UNDERPAID RESTAURANT DISHWASHER – A 40-year old dishwasher at an upscale restaurant in San Fransisco is constantly working overtime. Some weeks he will work as many as 20 hours of overtime…20! He’s a great employee, and his bosses love him, but they never pay him overtime. One day, just like the Warehouse Worker, he complains about this…The next day he is fired.

 

While none of these three people know each other, they may all share one thing in common.

They may have been all fired unfairly.

And… they my be owed money.

In the case of the Warehouse Worker, it’s very likely his employer engaged in what’s called a Wage and Hour Violation by not allowing him to take breaks. With the Pregnant Secretary, she may be owed money because she was fired due to her pregnancy. With our Dishwasher, he may be owed all of that overtime money the restaurant did not pay him.

WERE YOU RECENTLY FIRED? Do you know your employee rights? You’re not alone. Most Californians employees do not know that wrongfully terminated employees may be owed money.

WHAT’S THE GOOD NEWS? The good news is that there is an easy way for Warehouse Workers, Secretaries, Dishwashers, and most every California employee to learn their rights. If you have been wrongfully terminated, fired, or quit, and think you may have a case, feel free to call 888-739-3092 for a FREE CONSULT!

GIG WORKERS JUST GOT SOME SERIOUS LOVE FROM THE CALIFORNIA SUPREME COURT!

A late April California Supreme Court ruling could reclassify contractors (gig workers) as employees. What could this mean? A whole lot!

A case came before the California Supreme Court. It centered on the drivers for a California-based delivery company. Some of their job requirements involved wearing corporate uniforms, putting corporate logos on their vehicles, paying for vehicle maintenance, gas, and other job-related expenses out of their own pockets. They were, per their employer, “contract” or “gig” workers. Not employees.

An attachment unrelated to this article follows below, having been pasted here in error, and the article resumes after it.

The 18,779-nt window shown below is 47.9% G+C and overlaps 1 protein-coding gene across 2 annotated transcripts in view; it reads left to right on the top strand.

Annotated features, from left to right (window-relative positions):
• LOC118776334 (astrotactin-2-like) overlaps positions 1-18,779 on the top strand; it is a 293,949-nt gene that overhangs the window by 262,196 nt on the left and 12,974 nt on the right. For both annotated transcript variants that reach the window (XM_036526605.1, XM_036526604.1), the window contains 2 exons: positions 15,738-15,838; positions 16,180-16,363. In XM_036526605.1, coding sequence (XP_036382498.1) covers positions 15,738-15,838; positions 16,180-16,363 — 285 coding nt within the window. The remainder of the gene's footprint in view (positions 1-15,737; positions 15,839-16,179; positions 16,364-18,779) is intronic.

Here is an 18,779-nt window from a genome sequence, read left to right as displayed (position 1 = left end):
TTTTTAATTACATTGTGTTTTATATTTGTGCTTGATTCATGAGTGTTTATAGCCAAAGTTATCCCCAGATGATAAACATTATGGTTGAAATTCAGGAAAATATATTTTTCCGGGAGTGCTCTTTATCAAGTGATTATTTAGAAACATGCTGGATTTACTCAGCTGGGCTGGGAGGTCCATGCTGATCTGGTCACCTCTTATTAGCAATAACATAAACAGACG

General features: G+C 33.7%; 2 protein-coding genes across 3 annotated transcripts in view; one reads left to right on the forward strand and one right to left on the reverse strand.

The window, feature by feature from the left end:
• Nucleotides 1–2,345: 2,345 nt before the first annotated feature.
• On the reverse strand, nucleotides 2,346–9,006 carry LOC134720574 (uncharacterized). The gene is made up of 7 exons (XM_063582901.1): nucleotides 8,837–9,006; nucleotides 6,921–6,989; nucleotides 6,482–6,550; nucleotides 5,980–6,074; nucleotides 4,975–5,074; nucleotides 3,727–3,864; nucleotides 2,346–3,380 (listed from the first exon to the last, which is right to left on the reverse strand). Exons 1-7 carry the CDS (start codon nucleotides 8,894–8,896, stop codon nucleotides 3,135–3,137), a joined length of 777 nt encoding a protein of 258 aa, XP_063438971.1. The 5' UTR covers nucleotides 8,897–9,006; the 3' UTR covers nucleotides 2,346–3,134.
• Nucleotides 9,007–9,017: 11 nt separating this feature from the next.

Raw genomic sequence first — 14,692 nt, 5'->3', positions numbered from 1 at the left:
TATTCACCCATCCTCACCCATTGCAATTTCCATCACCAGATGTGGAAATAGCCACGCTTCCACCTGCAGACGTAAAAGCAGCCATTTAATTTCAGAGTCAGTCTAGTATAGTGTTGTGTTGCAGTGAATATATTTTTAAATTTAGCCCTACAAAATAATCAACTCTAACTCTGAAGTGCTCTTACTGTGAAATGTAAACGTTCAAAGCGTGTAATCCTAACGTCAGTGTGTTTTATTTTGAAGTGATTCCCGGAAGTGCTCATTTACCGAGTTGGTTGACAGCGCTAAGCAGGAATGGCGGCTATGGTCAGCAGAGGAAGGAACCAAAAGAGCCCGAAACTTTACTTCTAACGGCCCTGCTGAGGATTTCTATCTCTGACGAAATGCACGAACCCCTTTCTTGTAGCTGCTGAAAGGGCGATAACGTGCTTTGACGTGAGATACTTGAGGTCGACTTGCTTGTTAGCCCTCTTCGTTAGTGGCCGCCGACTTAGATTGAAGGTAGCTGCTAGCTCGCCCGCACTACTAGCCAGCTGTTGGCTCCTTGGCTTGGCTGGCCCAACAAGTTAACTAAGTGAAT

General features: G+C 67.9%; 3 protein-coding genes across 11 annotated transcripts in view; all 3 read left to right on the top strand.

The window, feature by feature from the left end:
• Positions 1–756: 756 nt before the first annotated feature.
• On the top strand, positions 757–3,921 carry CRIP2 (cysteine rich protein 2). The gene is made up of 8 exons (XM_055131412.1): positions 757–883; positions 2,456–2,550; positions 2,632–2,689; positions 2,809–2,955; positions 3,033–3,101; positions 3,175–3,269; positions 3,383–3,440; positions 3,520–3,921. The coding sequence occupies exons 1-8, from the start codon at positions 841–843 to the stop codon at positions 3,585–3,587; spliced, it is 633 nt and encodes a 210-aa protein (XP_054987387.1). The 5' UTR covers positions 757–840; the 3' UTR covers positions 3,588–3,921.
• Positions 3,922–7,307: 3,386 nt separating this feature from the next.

The drivers contended that their work fell under full-time employee classification, and should not fall under independent contractor classification.

The case moved through the courts, and ultimately wound up in San Francisco, at the California Supreme Court.

Ultimately, in an 85-page ruling, the seven justices decided that California workers can only be classified as independent contractors by a company if they can show that the worker controls their own work, that their duties go beyond what the business normally engages in, and when the same worker “is customarily engaged in an independently established trade, occupation, or business of the same nature as the work performed for the hiring entity.”

WHO MIGHT THIS AFFECT?

Well, first, it could greatly impact any California employer that has used, “we’re unique, and the normal rules don’t apply to us” as an excuse. That may not be a viable rationale anymore. What’s yet to be seen, and could be a real threat to an entire investment model, is how this may affect entire Gig Economy business models.

More importantly, it could greatly affect California employee rights and have a wide-ranging impact on all contract employees in California. Why? Because it may require employers to provide benefit and a minimum wage for gig workers

Stay tuned.

Our employee advocates certainly will.